The main idea of The Sea by James Reeves is that the sea is similar to a dog in so many ways. They both share similar characteristics and behaviour. In fact, one can look at this poem as one long metaphor, mainly focusing on the similarity between the sea and the dog. The very first line of the first stanza spells out the metaphor quite clearly: “The sea is a hungry dog”. Moreover, the rest of the poem reinforces this idea by frequently referring to a dog’s physionomy: teeth, jaws, gnaws, bones, paws, sounds (howls, snores, licking, moans), and movement (rolls, bounds to his feet, shaking his wet sides).
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In the first stanza, the angry sea is described as a hungry dog who is gnawing at a bone. In fact, in this poem the sea is continuously described in terms of dog imagery: “clashing teeth and shaggy jaws”, “he gnaws”, “bones”, “licking his greasy paws”. In the second stanza, Reeves compares the rough and stormy sea at night to an uncontrollable wet dog who “shakes his wet sides”. The waves crashing into the cliffs also bring to mind an image of a dog in a tub of water: When the dog moves, there are waves, and they crash upon the walls and tub, causing little droplets to fall back down into the tub.
In the sea the waves, similarly, crash on the cliffs. The main twist in this poem takes place in the third stanza for the wild sea calms down as the seasons progress. In this stanza, the quiet, serene sea of Spring and Summer becomes a quiet sleepy dog with “his head between his paws / who lies on the sandy shores, / So quiet, so quiet, he scarcely snores”. The last stanza also draws attention to the fact about how serene the surroundings can be when the dog is asleep. Analysis of The Sea by James Reeves 1. This poem captures the different moods of nature and its extremes.
Nature can be both beautiful and attractive, and terrible and dangerous. This is clearly
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seen in the depictions of both sea and dog: – A hungry dog = The giant and grey stormy sea – His clashing teeth and shaggy jaws = rough waves rolling on the beach – He bounds to his feet (… ) shaking his wet sides = tempestuous high waves of the sea – His head between his paws = gentle ebb and flow of waves in calm weather Both sea and dog have different moods at different times: On the one hand, the sea can be very serene and tranquil on summer days just as the dog can be so quiet that he is barely heard snoring.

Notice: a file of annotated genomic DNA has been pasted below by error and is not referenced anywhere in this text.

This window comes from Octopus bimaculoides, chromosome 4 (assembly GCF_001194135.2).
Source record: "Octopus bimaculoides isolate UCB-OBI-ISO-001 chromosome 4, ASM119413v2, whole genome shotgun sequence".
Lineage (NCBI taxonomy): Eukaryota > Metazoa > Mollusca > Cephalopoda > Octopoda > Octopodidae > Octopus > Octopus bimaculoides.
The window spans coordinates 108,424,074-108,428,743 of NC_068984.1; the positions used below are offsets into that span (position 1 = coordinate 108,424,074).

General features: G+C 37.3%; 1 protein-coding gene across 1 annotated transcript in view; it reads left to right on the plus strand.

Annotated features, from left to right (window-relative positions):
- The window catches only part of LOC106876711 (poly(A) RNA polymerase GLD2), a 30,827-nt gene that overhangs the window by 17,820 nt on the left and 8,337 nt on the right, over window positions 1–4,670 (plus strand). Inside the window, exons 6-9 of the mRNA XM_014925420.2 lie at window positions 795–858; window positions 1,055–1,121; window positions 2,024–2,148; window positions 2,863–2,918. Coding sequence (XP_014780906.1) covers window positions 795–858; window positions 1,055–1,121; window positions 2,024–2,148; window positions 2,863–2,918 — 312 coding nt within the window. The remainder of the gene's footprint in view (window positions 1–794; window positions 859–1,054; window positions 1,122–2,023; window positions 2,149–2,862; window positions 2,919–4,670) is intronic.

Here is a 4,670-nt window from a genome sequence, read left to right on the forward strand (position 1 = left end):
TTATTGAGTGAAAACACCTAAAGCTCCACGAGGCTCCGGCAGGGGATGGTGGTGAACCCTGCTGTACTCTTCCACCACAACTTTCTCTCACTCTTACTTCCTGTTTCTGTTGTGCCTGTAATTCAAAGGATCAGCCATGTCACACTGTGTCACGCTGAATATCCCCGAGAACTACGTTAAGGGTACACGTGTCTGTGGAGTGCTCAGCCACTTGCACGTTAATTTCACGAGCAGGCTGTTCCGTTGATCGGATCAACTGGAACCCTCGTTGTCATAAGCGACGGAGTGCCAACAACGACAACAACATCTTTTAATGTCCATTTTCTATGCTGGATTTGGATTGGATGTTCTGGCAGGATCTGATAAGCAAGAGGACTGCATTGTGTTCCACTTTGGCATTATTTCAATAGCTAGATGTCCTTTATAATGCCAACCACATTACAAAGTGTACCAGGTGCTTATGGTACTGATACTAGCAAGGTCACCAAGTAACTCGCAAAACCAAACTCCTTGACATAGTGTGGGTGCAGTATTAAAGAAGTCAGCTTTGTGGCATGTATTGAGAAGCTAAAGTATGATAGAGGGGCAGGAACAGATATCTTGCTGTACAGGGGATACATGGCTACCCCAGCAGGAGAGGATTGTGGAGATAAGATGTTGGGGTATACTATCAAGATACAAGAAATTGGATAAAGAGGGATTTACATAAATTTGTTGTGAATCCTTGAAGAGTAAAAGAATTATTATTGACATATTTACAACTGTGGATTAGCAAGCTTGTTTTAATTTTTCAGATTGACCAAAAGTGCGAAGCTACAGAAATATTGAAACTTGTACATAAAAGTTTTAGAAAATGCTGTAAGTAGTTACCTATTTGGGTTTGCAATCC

On the other hand, the sea can also be very dangerous in stormy nights when there are gales just as the dog can be uncontrollable when it’s in an energetic mood. 2. To give life to his poem, Reeves uses a number of literary tools. The poem is in fact famous for its lavish use of onomatopoeias, or sound words, to describe the poem vividly: “clashing”, “rumbling”, “roars”, “sniffs”, “snores” Throughout the poem, Reeves used one assonance of “o” and one alliteration of “s. ” The assonance of “o” falls in line 14 — “And howls and hollows long and loud.” The use of many o’s create a sound similar to echoes, which is similar to what the line is about. This could be referring to the echoes produced by dogs as they howl or the successive movement of the waves, one wave echoing another. In the last lines, lines 19-20, there is an alliteration/a case of consonance of “s”: “He lies on the sandy shores, / So quiet, so quiet, he scarcely snores” Similar to the assonance, it reflects what the line is about. In this line, the sea-dog is sleeping. So, James Reeves used “s” abundantly to reflect the constancy when the dog is sleeping.
Apart from the onomatopoeias, there is also a repetition of “bones” in line seven. This repetition reflects the constancy of the sound when the dog is gnawing on the juicy bone. The irregular rhythm: The irregular rhythm reflects the irregular motion of the sea, especially when it is uncontrollable. Notes on English Literature – C. Piscopo Page 3 James Reeves used several techniques in rhyming and rhythm to reflect what the poem is about. There is a special rhyme scheme throughout the poem, which is not strong at all.
However, this rhyming reflects about the “happenings” in that corresponding stanza. For example, one can argue that the poem’s rhyme scheme in the last stanza, for example, reflects that the dog is sleeping and everywhere is serene and calm. The rhythm in the last stanza (each line), is 9, 9, 7, 7, 7. It is obvious that these numbers are constant, which corresponds to the “happenings” in the poem. The poet also uses a lot of enjambment throughout the poem. These cases of enjambment also reflect the flow and continuity of water.See More on Poetry